It should be noted that theology itself in any of its forms is not an obvious and undisputed event for Kant. Throughout his work, he discussed the possibility of theology as a science. Although in the precritical period he still has no doubt that the highest degree of certainty is available to theology, he already makes a reservation: this is possible only if it is possible to verify the existence of its subject, i.e. an absolutely necessary essence (AA II, 296-297) [4, pp. 185-186]. The further evolution of Kant's views will lead him to the conclusion that it is impossible to verify the existence of God in the ways of speculative theology. Neither ontotheology, cosmotheology, nor physicotheology can prove with apodictic certainty that God exists, nor can they refute it (A 591/B 619) [5, p. 465]. However, theology still has the right to exist for Kant: "It is certainly necessary to be convinced of the existence of God, but it is not at all necessary to prove it to the same extent" (AA II, 163) [6, p. 498]. Kant places his hopes on an ethicotheology in which the confirmation of the existence of God takes place in the ways of practical application of reason.

However, as Kant notes in his lectures on rational theology, if we want to understand how the concept of God is even possible, it is transcendental theology that is fundamental. The cognition of the first essence from the pure concepts of reason (ens originarium, realissimum, ens entium) is the basis of all other possible arguments about God [1, s. 308] [2, p. 191].

The Nature of the idea of God

This importance of transcendental theology is due to the nature of the idea of God. Strictly speaking, Kant's idea of God is not the idea of pure reason or pure reason, it is something more. Kant calls it the "ideal" or "prototype" of all things (A 578/B 606), but in the process of exposition we will designate it as an idea or concept, thereby emphasizing its transcendental character.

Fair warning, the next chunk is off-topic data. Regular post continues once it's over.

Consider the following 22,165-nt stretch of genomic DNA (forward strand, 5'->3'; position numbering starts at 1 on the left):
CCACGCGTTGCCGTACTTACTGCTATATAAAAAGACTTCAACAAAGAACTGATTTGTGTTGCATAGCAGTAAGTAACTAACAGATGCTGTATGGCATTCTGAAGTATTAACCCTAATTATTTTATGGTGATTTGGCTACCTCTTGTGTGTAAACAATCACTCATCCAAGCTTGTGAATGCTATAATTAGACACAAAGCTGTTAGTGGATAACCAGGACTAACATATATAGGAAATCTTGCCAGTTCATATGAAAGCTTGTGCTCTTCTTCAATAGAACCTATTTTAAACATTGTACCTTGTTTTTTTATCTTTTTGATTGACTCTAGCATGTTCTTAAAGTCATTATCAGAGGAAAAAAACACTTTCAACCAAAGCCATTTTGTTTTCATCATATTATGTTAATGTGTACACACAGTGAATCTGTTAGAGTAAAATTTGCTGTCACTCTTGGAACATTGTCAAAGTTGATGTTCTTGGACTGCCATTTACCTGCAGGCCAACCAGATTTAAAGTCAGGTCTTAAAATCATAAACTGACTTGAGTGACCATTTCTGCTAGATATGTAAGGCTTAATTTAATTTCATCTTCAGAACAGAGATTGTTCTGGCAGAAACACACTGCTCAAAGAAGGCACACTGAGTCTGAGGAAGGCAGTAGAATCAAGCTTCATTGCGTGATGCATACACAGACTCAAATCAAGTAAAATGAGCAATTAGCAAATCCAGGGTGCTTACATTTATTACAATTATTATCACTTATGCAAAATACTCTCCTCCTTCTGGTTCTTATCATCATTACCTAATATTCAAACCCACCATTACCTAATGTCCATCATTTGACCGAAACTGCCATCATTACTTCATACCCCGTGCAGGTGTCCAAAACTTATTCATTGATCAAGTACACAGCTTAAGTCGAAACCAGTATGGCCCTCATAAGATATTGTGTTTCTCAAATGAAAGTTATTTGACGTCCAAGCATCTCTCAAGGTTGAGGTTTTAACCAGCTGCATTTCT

God cannot be characterized by empirical definitions or by concepts derived from knowledge of the world. To conceive of It requires the use of exceptionally pure transcendental concepts of general significance. This means that the concept of God is a kind of intellectual resource of the mind, deeply rooted in its foundations. As mentioned above, thinking about the concept of God is part of the natural tasks of the mind. In other words, the mind on the path of knowledge of the world must inevitably come to the idea of God. This thesis is characteristic of the whole of transcendental theology in its historical development, one can say this is its leitmotif. Thus, according to the Canadian theologian B. Lonergan (1904-1084), the roots of the fundamental questions and answers of the human mind, regardless of whether they are formulated as religious or non-religious, "go into the same transcendental aspiration of the human spirit, which asks: asks without limits, questions the meaning of its own questioning, and thus comes to the question of God" [7, p. 120].

Consider Kant's argumentation in handwritten sketches from 1778-1780 on why the idea of God is assumed by the very type of our rationality. To think of something that would be different from nature and could act as its cause is a natural tendency of the mind, as well as to speculate on the causes of events, seeing their randomness. The mind unites all random things, builds their causal chains and brings them together. Therefore, to think of an entity that is different from the world and is its cause is the natural task of speculative reason, while positing universal and objective foundations of morality is the natural task of practical reason. Also, our mind cannot but believe this reason to be free (otherwise it would be constrained by the necessity of nature) and reasonable. The idea of the uniqueness of God, as well as the idea of monism in general, also has rational grounds: to assume several first entities with different or even contradictory properties would mean the absence of world certainty and uniform rules of reason. Minimizing the number of prerequisites and patterns in explaining something is also typical of our rationality: the more convincing is the theory that comes from the least number of causative causes and connections. It is no coincidence that O. Comte characterizes the mature, "positive" stage of human mind development as a transition to explaining the world exclusively through patterns. Moreover, the progress of science assumes that the number of such patterns will steadily decrease, and all observed phenomena will be interpreted as special cases of one or more general facts [8, pp. 554, 559].